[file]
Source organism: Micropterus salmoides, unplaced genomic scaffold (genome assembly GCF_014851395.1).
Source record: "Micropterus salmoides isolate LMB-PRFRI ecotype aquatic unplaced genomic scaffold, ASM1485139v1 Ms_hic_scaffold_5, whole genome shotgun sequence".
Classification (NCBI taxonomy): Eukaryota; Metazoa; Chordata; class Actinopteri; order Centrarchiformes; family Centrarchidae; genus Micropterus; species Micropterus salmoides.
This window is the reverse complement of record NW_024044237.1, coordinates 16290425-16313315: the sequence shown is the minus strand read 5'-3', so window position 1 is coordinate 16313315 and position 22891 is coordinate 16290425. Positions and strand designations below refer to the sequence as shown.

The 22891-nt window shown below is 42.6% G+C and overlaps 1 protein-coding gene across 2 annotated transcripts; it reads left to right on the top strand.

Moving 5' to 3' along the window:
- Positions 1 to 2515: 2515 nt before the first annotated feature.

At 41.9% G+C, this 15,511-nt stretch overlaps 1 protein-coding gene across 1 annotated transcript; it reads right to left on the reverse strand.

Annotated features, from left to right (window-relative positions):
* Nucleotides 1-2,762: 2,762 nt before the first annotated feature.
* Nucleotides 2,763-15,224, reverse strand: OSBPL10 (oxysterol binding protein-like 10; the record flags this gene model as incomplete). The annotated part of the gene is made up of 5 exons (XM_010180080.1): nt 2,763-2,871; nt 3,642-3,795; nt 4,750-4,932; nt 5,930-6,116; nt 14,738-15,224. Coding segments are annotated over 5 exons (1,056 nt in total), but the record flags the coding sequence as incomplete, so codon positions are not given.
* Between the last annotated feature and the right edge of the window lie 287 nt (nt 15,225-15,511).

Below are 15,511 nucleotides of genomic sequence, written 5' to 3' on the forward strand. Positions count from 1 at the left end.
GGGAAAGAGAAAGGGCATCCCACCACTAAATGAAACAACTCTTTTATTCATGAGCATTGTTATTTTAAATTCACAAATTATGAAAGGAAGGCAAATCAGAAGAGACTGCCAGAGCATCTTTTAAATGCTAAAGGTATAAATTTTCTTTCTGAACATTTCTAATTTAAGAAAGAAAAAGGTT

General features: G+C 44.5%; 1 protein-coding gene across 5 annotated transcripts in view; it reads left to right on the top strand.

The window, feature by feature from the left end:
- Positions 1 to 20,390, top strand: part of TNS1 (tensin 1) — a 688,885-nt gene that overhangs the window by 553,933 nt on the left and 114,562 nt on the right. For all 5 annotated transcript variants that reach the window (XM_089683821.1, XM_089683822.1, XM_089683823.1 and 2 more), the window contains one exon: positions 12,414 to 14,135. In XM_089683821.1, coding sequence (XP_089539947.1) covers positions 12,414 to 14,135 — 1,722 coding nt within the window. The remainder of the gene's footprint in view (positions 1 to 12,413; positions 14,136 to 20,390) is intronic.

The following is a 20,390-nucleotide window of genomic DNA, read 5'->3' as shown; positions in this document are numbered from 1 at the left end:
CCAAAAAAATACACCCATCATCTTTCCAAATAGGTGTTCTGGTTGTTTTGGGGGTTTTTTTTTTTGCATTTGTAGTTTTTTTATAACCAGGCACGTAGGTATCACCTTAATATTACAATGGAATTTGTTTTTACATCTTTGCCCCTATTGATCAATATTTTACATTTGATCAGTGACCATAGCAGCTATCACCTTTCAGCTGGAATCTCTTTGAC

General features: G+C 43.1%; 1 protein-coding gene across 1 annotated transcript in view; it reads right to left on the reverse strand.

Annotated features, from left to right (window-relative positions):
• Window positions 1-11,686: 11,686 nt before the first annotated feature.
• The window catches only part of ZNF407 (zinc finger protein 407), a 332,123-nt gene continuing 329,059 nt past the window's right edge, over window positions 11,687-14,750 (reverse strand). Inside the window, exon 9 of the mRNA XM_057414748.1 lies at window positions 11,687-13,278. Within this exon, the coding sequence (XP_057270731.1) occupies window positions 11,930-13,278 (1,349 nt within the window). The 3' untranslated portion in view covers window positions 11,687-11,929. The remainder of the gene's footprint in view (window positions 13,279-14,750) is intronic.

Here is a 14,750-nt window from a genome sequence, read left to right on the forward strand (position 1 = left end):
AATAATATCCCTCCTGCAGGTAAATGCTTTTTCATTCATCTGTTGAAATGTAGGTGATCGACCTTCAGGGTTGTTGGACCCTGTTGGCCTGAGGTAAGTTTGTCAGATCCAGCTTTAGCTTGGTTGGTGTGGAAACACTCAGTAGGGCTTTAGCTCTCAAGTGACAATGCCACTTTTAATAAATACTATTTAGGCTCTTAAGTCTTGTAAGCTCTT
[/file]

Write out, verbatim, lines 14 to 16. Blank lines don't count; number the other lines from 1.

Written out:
GGGAAAGAGAAAGGGCATCCCACCACTAAATGAAACAACTCTTTTATTCATGAGCATTGTTATTTTAAATTCACAAATTATGAAAGGAAGGCAAATCAGAAGAGACTGCCAGAGCATCTTTTAAATGCTAAAGGTATAAATTTTCTTTCTGAACATTTCTAATTTAAGAAAGAAAAAGGTT

General features: G+C 44.5%; 1 protein-coding gene across 5 annotated transcripts in view; it reads left to right on the top strand.

The window, feature by feature from the left end: